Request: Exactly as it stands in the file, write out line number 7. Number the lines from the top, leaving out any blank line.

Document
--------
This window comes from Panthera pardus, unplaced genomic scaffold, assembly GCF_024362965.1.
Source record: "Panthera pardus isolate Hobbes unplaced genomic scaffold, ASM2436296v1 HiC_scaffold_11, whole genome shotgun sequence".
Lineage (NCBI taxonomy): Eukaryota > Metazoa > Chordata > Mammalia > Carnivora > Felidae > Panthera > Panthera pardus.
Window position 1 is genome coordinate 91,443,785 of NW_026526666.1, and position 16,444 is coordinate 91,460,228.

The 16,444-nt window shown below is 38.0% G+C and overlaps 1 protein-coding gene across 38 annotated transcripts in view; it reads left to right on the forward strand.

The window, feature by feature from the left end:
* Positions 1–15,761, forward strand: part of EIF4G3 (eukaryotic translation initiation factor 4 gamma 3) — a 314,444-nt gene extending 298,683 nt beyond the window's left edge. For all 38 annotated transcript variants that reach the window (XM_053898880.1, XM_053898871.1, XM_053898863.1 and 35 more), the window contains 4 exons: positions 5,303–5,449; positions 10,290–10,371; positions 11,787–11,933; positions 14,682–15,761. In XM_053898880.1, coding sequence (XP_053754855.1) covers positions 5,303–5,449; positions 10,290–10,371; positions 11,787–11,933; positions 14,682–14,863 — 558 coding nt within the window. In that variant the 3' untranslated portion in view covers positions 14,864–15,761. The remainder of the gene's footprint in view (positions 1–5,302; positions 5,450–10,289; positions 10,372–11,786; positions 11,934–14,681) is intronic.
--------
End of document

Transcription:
* Positions 1–15,761, forward strand: part of EIF4G3 (eukaryotic translation initiation factor 4 gamma 3) — a 314,444-nt gene extending 298,683 nt beyond the window's left edge. For all 38 annotated transcript variants that reach the window (XM_053898880.1, XM_053898871.1, XM_053898863.1 and 35 more), the window contains 4 exons: positions 5,303–5,449; positions 10,290–10,371; positions 11,787–11,933; positions 14,682–15,761. In XM_053898880.1, coding sequence (XP_053754855.1) covers positions 5,303–5,449; positions 10,290–10,371; positions 11,787–11,933; positions 14,682–14,863 — 558 coding nt within the window. In that variant the 3' untranslated portion in view covers positions 14,864–15,761. The remainder of the gene's footprint in view (positions 1–5,302; positions 5,450–10,289; positions 10,372–11,786; positions 11,934–14,681) is intronic.